“Chocolate With a Conscience” The world of chocolate production is vast, but when it comes to ethical standards, only one name stands out for its commitment to fairness and sustainability – Tony’s Chocolonely. The Dutch-based chocolate company has been working since 2005 to make ethical chocolate the norm and break the link between labour exploitation and its production.
We’re going to look at how Tony’s has set a new standard for chocolate production, ensuring quality ingredients and an emphasis on sustainable sourcing along with its efforts to push for an industry shift to prevent modern slave labor. From its origins in investigative journalism to its current efforts in green sourcing, let’s take a look at the Tony’s Chocolonely story.
An Aminal to end Slavery: Teun van de Keuken’s Mission
Tony’s Chocolonely was founded in 2005 by Teun van de Keuken, a journalist who, in investigating the labour exploitation in the cocoa industry, was driven to create a company that could end slavery and drive a more ethical approach to chocolate production.
With this mission in mind, Teun and his crew at KVW created a chocolate range using Fairtrade ingredients, printed on bright red packaging to make a statement – that chocolate can taste good as well as be produced in a manner that doesn’t involve labour exploitation. The chocolate was aptly named Tony’s Chocolonely to pay respect to van de Keuken’s own surname and to pay tribute to his belief that chocolate could be made differently.
Chocolate with a Conscience: Delicious Chocolate, Moral Principles: Tonys’s 5 Sourcing Principles for Modern Slavery Free Cocoa
At Tony’s Chocolonely, their mission to make ethical chocolate the norm was further emphasised and made actionable through the company’s 5 Sourcing Principles for modern slavery-free cocoa. This set of principles outlines the various standards of quality and care that Tony’s follows to ensure their chocolate is produced with responsible and fair labour practices.
These Five Sourcing Principles for modern slavery-free cocoa include: paying attention to cocoa plantations, sustainable bitter cocoa, fair trade, traceable cocoa and carefully selected direct relations. It is through these principles that Tony’s is able to produce Fairtrade certified chocolate bars that are both delicious and ethically produced.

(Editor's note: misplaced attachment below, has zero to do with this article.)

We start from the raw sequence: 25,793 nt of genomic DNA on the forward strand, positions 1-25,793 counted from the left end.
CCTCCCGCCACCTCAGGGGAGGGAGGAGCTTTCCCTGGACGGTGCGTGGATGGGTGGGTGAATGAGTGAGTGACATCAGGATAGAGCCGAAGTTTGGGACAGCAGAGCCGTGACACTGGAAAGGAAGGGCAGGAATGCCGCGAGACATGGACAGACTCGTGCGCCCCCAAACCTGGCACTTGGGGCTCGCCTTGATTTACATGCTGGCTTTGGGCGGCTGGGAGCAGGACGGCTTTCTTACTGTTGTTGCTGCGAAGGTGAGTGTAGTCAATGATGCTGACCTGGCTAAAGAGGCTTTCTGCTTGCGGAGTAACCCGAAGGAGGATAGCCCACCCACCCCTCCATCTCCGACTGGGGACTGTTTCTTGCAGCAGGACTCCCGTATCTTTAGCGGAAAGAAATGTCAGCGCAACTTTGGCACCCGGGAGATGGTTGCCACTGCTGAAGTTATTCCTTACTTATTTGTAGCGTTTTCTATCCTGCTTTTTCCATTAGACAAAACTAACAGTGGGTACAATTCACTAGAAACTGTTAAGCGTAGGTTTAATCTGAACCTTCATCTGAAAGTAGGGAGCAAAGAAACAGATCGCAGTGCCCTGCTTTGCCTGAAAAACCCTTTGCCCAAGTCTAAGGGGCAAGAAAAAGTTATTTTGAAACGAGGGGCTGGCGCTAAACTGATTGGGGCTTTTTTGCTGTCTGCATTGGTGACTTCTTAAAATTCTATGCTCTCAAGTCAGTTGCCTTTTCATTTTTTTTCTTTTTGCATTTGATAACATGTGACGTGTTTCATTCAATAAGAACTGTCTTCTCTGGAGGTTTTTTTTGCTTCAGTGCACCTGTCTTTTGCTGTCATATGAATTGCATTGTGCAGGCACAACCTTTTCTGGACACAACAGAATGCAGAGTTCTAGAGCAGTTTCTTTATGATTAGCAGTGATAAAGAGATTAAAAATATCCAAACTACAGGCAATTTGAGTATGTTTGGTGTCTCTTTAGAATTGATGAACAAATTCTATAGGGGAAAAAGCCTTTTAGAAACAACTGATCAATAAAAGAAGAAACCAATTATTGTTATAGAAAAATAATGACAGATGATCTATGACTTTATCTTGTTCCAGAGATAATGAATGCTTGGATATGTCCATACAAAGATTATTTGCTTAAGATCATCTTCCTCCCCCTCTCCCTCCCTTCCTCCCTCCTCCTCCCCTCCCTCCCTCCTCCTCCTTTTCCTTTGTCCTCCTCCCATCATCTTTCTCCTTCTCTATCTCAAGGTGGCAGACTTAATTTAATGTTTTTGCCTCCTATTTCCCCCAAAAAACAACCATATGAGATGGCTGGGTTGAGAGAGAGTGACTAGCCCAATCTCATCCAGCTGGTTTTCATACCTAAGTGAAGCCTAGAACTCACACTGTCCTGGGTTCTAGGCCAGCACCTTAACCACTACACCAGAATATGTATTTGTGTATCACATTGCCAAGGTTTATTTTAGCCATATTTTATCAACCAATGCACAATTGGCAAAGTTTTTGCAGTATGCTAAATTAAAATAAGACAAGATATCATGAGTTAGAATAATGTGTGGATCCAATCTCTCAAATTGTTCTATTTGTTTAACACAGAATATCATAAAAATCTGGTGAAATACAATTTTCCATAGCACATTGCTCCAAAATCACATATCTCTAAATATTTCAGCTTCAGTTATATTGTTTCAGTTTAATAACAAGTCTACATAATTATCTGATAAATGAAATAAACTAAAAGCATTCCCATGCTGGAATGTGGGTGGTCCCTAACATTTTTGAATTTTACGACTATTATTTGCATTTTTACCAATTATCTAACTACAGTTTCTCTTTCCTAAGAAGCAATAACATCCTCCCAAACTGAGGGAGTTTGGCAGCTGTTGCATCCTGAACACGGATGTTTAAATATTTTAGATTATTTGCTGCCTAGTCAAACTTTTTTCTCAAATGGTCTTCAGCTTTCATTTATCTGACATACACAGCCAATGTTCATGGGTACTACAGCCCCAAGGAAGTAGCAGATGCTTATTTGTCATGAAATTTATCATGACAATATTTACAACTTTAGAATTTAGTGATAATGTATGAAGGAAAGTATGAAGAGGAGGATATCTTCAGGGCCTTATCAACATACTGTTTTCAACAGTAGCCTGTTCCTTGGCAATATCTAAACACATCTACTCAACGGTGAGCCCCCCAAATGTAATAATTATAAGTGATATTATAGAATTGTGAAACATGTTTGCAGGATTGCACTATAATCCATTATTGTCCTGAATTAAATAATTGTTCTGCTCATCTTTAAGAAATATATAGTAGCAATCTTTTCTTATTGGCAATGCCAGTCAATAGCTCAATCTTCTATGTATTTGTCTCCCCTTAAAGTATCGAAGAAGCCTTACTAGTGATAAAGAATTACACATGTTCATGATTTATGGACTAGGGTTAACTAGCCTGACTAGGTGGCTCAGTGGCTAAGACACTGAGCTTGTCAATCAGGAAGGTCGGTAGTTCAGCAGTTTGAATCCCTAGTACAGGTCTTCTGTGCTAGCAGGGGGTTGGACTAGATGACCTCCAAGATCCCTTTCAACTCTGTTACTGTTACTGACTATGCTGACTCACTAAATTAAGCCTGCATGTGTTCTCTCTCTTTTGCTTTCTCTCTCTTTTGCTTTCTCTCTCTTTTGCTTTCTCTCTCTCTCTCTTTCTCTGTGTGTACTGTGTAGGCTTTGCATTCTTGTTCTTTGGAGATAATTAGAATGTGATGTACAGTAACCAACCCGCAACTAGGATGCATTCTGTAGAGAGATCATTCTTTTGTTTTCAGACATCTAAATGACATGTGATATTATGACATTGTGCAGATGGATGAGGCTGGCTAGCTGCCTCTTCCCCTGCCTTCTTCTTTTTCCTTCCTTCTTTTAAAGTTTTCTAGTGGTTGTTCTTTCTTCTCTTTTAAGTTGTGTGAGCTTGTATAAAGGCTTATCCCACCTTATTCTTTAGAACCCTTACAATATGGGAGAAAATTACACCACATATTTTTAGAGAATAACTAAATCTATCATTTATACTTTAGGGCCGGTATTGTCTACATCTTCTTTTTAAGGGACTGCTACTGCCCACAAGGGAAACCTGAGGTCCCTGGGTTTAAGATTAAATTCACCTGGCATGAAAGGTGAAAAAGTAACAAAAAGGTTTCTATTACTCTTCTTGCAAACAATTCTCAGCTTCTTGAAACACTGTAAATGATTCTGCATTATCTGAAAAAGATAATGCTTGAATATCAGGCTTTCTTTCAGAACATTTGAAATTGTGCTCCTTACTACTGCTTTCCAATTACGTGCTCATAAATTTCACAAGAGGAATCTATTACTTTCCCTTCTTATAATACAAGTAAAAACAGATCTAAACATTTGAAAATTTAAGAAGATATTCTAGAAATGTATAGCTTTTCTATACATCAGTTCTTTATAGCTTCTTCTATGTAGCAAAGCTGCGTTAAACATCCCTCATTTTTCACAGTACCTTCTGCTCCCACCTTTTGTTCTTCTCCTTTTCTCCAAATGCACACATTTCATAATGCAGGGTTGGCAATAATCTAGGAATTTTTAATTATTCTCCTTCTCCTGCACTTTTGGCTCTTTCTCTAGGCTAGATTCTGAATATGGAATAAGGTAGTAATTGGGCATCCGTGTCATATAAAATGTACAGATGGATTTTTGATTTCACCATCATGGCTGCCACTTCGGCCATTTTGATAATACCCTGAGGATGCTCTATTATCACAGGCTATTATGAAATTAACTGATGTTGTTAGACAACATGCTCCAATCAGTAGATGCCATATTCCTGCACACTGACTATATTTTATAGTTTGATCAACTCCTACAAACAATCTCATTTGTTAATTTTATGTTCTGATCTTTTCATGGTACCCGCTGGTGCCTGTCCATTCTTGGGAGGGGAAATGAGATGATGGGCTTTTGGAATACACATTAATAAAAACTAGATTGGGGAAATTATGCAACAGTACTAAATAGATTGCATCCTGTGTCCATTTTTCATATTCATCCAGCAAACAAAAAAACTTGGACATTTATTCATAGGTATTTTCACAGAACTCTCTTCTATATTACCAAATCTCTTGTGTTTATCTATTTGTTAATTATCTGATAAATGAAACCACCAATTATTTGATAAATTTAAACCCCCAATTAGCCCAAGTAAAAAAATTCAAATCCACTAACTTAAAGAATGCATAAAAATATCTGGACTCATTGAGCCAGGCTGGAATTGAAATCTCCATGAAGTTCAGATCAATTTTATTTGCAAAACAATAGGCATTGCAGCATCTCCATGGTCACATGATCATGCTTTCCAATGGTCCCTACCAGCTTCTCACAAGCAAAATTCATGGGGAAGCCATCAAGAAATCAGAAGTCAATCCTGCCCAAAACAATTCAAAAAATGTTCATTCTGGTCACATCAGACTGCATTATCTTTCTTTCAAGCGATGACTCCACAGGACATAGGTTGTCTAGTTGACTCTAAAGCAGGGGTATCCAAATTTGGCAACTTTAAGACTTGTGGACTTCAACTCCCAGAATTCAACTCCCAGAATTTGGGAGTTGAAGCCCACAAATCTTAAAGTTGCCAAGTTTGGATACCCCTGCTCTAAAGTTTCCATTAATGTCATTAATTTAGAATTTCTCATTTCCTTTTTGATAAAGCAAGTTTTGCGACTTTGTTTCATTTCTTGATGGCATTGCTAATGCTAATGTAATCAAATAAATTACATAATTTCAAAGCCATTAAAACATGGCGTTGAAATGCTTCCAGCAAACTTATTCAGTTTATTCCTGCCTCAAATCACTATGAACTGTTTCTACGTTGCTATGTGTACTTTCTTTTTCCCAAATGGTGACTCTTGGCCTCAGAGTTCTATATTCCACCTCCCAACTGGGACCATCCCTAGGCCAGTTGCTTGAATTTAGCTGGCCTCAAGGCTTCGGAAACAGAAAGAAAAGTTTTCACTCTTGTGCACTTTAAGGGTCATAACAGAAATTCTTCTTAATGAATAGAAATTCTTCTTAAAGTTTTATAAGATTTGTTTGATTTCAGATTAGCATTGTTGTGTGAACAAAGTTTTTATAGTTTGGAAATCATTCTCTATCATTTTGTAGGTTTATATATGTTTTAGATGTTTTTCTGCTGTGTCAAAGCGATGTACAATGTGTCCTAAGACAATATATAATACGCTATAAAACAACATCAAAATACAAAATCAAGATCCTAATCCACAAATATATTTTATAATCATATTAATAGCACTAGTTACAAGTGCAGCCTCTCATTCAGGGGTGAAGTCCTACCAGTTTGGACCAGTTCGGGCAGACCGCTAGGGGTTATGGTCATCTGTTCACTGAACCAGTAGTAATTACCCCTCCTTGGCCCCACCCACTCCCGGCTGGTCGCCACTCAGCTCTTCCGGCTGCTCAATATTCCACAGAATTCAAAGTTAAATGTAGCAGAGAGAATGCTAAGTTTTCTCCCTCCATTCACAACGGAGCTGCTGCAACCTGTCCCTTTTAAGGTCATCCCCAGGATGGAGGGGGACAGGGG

Battling the Big Seven: Tony’s Chocolonely Calls Out Mondelez International
As a B-Corp and Fairtrade certified chocolate producer, Tony’s Chocolonely is also living up to its mission to make ethical chocolate the norm by calling out other major chocolate companies whose practices are contributing to the continued exploitation of labour in the cocoa industry.
One of the more prominent targets of Tony’s mission has been Mondelez International – the parent company of Cadbury – which has a powerful sway over the chocolate industry due to its wide-ranging brand offerings. Tony’s has been vocal in its criticism of Mondelez International, taking its aim at the international producer and its lack of ethical practices.
Slave Free Chocolates: Exploring the Difference Tony’s Chocolonely is Making
As a part of its mission, Tony’s Chocolonely consciously works to challenge the status quo in the chocolate industry, forming relationships with bigger cocoa producers such as Barry Callebaut, in order to show that full traceability and ethical chocolate production is possible on a larger scale.
This awareness-driven approach to production led to Tony’s Chocolonely’s recent exclusion from a list of ethical chocolate companies, as compiled by Slave Free Chocolate. Despite this slightly incongruous repercussion, Tony’s remains dedicated to its mission and continues to work to find innovative ways of engaging the industry.
Conclusion: Tony’s Chocolonely Still Has A Long Way to Go
Despite the progress that the team at Tony’s has achieved, their mission is far from near its completion. The truth of the matter is that the chocolate industry is one that is rife with unethical practices, including labour exploitation and unfair labour practices.
The access to affordable and delicious chocolate that Tony’s Chocolonely has made possible through its Fairtrade, ethical approach to production is commendable. Hopefully, with the brand continuing to lead the way with its commitment to “chocolate with a conscience”, changes can be made that will positively feel the industry and reduce the exploitation of labour in the cocoa industry.